How To: Cycle Syncing

How to take back control of your cycle to feel more energized and comfortable

Words by Kylie Petty | Photo by Paige Minor

Alter a few of your daily habits to help aid the aches and pains that come monthly with your period. Take the power of your body and period back into your hands with cycle syncing. 

From puberty to menopause, women have to deal with and suffer through their period. Girls were raised with the understanding that nothing they do can get rid of it. There’s Midol to dull the pain, but that’s not a long term fix. Other solutions like birth control greatly impact hormones, especially estrogen. Cycle syncing has been making waves around social media as a healthy way to manage period pains. Learn more about its benefits and how to implement it into your daily routine. 

What is cycle syncing?

Cycle syncing is easy to understand. It just means you adjust your diet, exercise, and some lifestyle habits based on the phase of your menstrual cycle. You might find this leads you to becoming more productive or having more energy.

During a woman’s 28 day cycle, her hormones greatly fluctuate, yet she needs to go on with her daily tasks. People can combat this by understanding what stage they are currently in and how to best adjust their routines to feel their best. 

UnityPoint gynecologist Jeanna Panosh explains that there’s a caveat — hormonal birth control may impact your key menstrual hormones, causing an irregular cycle. But it’s not just birth control that causes this.

“Sometimes it’s related to an imbalance of hormones, including hormones released by the brain, thyroid, and ovaries,” Panosh says. 

There are other factors that can influence your cycle, like your stress levels, how often you exercise, and your body weight.

“We’re all unique individuals and what is true for one may not be true for another,” Panosh says.

Why should I cycle sync?

You might feel that during your period, you struggle to accomplish some of your tasks. According to a 2022 study by Digital Health of nearly 2,000 women, it was found that a majority of these women felt moderate to severe impacts on workplace productivity. Half of them felt uncomfortable speaking freely with their manager about issues related to their menstrual cycle. More than 45 percent had to miss days at work due to their menstrual cycle.

By cycle syncing, you can alleviate some of these issues. You can stay productive, stay at work, and more importantly, you might just feel better. Cycle syncing is also beneficial if you’re trying to get pregnant. In general, understanding each stage of your cycle also allows you to best prepare for sex. 

How do I start?

It’s essential to understand each of the four phases of your cycle in order to start tracking: menstrual, follicular, ovulatory, and luteal. Map out your cycle based on how many days it lasts. The average cycle is 28 days, but can vary between 21 and 35 days. Listening to what your body wants and needs in terms of diet and exercise can help the cycle flow.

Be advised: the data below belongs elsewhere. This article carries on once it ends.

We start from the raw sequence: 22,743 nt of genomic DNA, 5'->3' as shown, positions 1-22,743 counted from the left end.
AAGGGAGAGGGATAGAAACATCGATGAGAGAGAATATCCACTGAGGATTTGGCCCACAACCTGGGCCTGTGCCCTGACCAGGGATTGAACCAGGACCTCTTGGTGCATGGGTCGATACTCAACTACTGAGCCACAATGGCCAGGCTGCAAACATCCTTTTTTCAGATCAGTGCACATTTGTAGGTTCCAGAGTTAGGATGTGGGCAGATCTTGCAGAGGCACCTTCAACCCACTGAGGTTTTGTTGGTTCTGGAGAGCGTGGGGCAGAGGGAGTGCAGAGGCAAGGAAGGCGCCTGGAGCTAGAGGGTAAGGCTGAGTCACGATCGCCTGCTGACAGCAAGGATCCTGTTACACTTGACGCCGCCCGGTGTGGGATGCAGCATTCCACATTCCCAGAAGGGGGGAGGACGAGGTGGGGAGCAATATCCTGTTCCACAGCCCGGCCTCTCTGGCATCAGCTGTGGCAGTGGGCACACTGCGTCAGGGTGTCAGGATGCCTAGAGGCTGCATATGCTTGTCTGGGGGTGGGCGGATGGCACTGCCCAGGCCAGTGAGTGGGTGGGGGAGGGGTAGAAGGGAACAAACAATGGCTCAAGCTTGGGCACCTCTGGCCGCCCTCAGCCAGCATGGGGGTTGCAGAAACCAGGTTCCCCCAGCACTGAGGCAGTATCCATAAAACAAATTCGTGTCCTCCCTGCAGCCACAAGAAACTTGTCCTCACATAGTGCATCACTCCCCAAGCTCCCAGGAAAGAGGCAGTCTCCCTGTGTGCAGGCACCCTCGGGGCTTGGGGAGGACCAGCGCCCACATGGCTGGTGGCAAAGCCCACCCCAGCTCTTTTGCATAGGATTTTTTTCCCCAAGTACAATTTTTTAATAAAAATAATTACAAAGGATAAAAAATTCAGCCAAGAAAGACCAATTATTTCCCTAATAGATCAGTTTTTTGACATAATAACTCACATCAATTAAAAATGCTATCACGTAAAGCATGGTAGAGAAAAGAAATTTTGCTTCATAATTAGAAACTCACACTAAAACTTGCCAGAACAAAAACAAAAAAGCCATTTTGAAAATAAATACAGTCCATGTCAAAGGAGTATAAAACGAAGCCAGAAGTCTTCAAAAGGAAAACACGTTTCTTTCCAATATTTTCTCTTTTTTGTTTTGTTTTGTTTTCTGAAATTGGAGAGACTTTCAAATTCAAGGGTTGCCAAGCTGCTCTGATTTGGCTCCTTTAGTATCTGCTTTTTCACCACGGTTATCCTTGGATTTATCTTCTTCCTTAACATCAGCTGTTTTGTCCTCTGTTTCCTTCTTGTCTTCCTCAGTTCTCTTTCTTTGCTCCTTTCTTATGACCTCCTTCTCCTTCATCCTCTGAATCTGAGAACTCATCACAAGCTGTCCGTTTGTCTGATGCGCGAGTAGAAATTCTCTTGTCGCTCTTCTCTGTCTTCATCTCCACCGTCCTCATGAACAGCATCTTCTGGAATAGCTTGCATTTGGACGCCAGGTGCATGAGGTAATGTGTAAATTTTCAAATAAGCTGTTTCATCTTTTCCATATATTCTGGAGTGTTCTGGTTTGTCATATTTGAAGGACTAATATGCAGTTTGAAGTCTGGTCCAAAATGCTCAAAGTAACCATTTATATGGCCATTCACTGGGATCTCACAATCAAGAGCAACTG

During menstruation, estrogen and progesterone levels are low, meaning less energy and a lower mood. To work against the lows during any phase, Panosh recommends focusing on good sleep, healthy diet, exercise, and stress reduction.

“We encourage a clean diet with a variety of healthy foods such as fresh fruits, vegetables, lean proteins, and whole grains,” Panosh says.

After menstruating, you’ll enter the follicular stage. The uterine lining is building back up post-shedding and estrogen levels are on the rise. This results in a significant rise in energy. Take advantage of this energy by getting big tasks done and hitting the gym harder. 

For about the next three days, your body goes through the ovulatory stage, better known as ovulation. This is when you’re most likely to get pregnant because the egg leaves the ovary. Estrogen and progesterone levels are at their highest. Due to this, you might experience increased sex drive, feel more confident and more social. 

The final stage of your cycle, the luteal stage, lasts for 10 days. If you’re not pregnant, your hormone levels will begin to decline. This results in the shedding of your uterine lining — your period. You’ll likely experience anxiety and concentration issues. One major component of the luteal stage is premenstrual syndrome (PMS). For many women this brings on nausea, acne, bloating, and headaches. Take it easy during this stage with low-impact workouts and wash your face with a cleanser to keep your pores clear.

Resources for cycle syncing

The Flo app, Cycle Tracking for iPhone, and Eve by Glow are all examples of free apps you can download today to get started. If you’re not into apps, pick up a cycle tracking journal. You can keep track of how long each phase lasts, monitor any symptoms you might have, and be more aware of your overall reproductive health. Regardless, Panosh advises that any irregularities to your cycle should be discussed with your doctor.

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